T3; FORAL C.
All are trademarks of, and manufactured by Hercules Incorporated.
IRGANOX a hindered phenol manufactured by Ciba-Geigy.
Adhesive blend formulations were prepared and tested in the manner described above. Compositions of the formulations and properties are shown in Table 1 which also shows properties of some of the blend components alone. The samples illustrate that significant increase in SAFT can be achieved, but that within the numerical limits of the components levels of this invention, careful formulation with regard to amount and level of tackifier is necessary to achieve desirable compositions.
TABLE 1__________________________________________________________________________ADHESIVE BLEND COMPOSITIONSBlend #Polyester/Wt. % E. Copol. (S)/Wt. % Tackif./Wt. % Visc. CPS RT. Peel PLI SAFT __________________________________________________________________________R1 0 ET1, 100 0 120000 16. 87R2 0 ET2, 100 0 THTM -- --R3 0 ET3, 100 0 34000 7.0 93R4 0 ET4, 100 0 27000 0.4 120R5 0 ET1, 70; ET2, 10 T1, 20 101000 13 79R6 0 ET1, 55; ET2, 10 T1, 35 43000 11 92 1 BP2, 20 ET1, 60 T1, 20 85800 7.5 95 2 BP2, 20 ET1, 60 T2, 20 88800 3.8 78 3 BP2, 20 ET1, 60 T3, 20 82400 1.5 75 4 BP1, 20 ET1, 60 T1, 20 87800 8.3 92 5 BP1, 20 ET1, 60 T2, 20 94400 8.7 87 6 BP1, 20 ET1, 60 T3, 20 85200 4.6 78 7 BP1, 20 ET1, 70 T1, 10 165000 8.8 118 8 BP1, 20 ET1, 55 T1, 25 87400 3.2 149 9 BP1, 10 ET1, 55 T1, 35 38000 7.8 11710 BP1, 20 ET1, 40 T1, 40 47200 3.3 13111 BP1, 10 ET1, 40 T1, 50 17467 3.3 12012 BP1, 30 ET1, 40 T1, 30 100800 7.5 12013 BP1, 30 ET1, 60 T1, 10 215000 8.7 12814 BP1, 10 ET1, 70 T1, 20 65200 17.8 9515 BP1, 5 ET1, 70 T1, 25 56000 9.0 11016 BP1, 10 ET1, 76 T1, 14 105000 9.4 110R7 0 EB1, 100 0 THTM 21.0 NMR8 0 EB2, 100 0 16000 3.0 NM17 BP1, 10 EB1, 55 T1, 35 83400 7.0 9118 BP1, 10 --; EB2, 65 T1, 25 8450 2.9 11119 BP1, 15 --; EB2, 70 T1, 15 13200 4.9 90R5 BP1, 15 EB1, 35; EB2, 50 0 79000 6.5/9.1* 85R6 BP1, 15 EB1, 25; EB2, 60 0 73400 5.3 86__________________________________________________________________________ THTM, Too high to measure. NM, Not measured. All blends made using direct blend procedure. *Determined at 177
R1 to R6 are reference compositions showing the SAFT values for ethylene/n-butyl acrylate/carbon monoxide terpolymers alone (R1 to R4) and blends of some ethylene/n-butyl acrylate/carbon monoxide terpolymers with different levels of tackifier PICCOTEX terpolymer with a low level (5 wt. %) of n-butyl acrylate, R4, by itself has a high SAFT value and quite low viscosity (corresponding to a high melt index of 500), but RT peel strength is extremely low. While this ethylene copolymer alone is stiff enough to have good high temperature properties, without formulation, peel strength is quite inadequate. Compositions R5 and R6 are blends of two terpolymers with different levels of a preferred tackifier. RT peel is now adequate. They show some variability in SAFT values, but the values are either only slightly above that of the terpolymer alone (92 for R6 versus 87 for R1, the polymer alone), or below that of the terpolymer alone (79 versus 87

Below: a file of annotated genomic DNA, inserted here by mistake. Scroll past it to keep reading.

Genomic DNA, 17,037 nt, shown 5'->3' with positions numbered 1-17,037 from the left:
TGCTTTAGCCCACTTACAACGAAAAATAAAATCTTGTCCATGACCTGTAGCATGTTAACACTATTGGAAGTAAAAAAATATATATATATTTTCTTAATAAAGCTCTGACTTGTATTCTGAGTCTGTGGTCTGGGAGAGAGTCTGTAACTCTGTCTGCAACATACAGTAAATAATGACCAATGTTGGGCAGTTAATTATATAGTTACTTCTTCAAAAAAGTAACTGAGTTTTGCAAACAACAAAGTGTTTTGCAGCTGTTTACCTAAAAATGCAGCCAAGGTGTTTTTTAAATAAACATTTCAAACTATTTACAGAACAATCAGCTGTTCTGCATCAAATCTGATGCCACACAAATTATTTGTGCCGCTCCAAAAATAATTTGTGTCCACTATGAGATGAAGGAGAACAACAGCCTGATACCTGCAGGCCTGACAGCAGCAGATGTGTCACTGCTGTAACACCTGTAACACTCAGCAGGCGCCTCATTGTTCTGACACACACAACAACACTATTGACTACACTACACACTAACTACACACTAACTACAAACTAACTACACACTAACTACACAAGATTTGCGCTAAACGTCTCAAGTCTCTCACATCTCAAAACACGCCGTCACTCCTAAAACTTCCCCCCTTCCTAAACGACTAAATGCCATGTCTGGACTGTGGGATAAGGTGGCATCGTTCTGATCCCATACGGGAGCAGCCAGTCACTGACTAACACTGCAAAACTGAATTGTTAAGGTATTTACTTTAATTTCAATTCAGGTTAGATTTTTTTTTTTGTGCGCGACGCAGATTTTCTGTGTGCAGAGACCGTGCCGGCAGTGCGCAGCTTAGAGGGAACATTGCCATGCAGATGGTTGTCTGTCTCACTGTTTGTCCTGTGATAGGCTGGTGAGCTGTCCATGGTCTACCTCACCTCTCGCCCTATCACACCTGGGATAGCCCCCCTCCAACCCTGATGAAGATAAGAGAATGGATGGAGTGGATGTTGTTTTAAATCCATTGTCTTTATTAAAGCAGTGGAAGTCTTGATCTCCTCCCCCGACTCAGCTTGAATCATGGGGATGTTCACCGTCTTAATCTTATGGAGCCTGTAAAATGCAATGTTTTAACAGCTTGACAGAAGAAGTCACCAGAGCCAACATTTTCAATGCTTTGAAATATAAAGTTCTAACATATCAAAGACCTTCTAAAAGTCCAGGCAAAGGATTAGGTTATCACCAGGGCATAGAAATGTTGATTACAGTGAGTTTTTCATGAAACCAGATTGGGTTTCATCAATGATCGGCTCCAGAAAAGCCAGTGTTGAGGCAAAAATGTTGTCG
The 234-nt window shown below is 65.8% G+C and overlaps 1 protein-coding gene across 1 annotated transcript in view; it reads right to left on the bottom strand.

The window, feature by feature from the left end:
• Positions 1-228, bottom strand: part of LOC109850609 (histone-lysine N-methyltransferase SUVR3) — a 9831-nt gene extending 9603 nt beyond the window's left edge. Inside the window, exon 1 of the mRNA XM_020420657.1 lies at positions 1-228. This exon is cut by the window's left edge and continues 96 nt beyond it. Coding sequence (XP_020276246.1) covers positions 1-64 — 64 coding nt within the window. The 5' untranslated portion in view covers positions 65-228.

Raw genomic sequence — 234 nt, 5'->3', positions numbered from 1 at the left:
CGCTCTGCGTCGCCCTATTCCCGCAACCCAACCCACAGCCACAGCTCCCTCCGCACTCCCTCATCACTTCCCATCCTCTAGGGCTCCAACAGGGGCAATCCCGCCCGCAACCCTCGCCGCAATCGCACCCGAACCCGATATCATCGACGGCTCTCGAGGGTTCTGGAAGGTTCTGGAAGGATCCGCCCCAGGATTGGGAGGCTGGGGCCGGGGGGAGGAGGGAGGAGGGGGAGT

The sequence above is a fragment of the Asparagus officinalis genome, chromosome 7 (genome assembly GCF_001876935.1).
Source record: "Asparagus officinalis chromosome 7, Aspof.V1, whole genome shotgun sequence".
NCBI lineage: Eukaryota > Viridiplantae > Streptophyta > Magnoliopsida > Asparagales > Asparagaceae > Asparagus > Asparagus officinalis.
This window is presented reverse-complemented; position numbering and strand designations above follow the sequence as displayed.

Blends 1,2,3 and 4,5,6 are designed to evaluate different tackifiers in compositions with constant levels of each ingredient type, using two different block-polyesters. In both series only PICCOTEX compositions with both good SAFT and acceptable RT peel strength. With the other tackifiers, PICCOTEX SAFT and/or RT peel strength. Formulations 1 and 4, while showing reasonable SAFT and RT peel are not optimum formulations, the SAFT being little improved over some compositions without block-polyester (e.g compositions R3 and R6). This shows the need for adjustments in formulation to fully achieve the improvement obtainable with this system.
Exactly the same three components as in sample 4 are used in samples 7-16, but in this case all samples show a significant increase in SAFT. Blends 8, 10 and 11 with very good SAFT, have relatively poor RT peel strength, while the other samples have good RT peel, (above 7.0). Lower viscosity compositions are generally those with higher tackifier and lower levels of block polyester. Sample 9 shows an excellent balance of low viscosity, adequate peel strength and high SAFT. There appears to be some scatter in the data. This may be due to non-optimized heat seal conditions. Clear trends in property values as a result of an increase in one ingredient do not seem to be readily discernable. Nevertheless, a few experiments are sufficient to arrive at a composition with improved SAFT and adequate RT peel.
Some samples were made using ethylene/vinyl acetate copolymers. Formulation 17 has an acceptable combination of SAFT and peel strength. SAFT values have not been measured on ethylene/vinyl acetate compositions alone, though it is believed they would be quite low, particularly for high vinyl acetate copolymers, compared with the terpolymers described above. As a result, it is believed that the presence of block-polyester has a comparable beneficial effect on SAFT compared with compositions without block-polyester as for the terpolymer compositions. However, it is believed that achieving good tackifier compatibility with the ethylene/vinyl acetate block-polyester blend is more difficult, and useful compositions require careful formulation.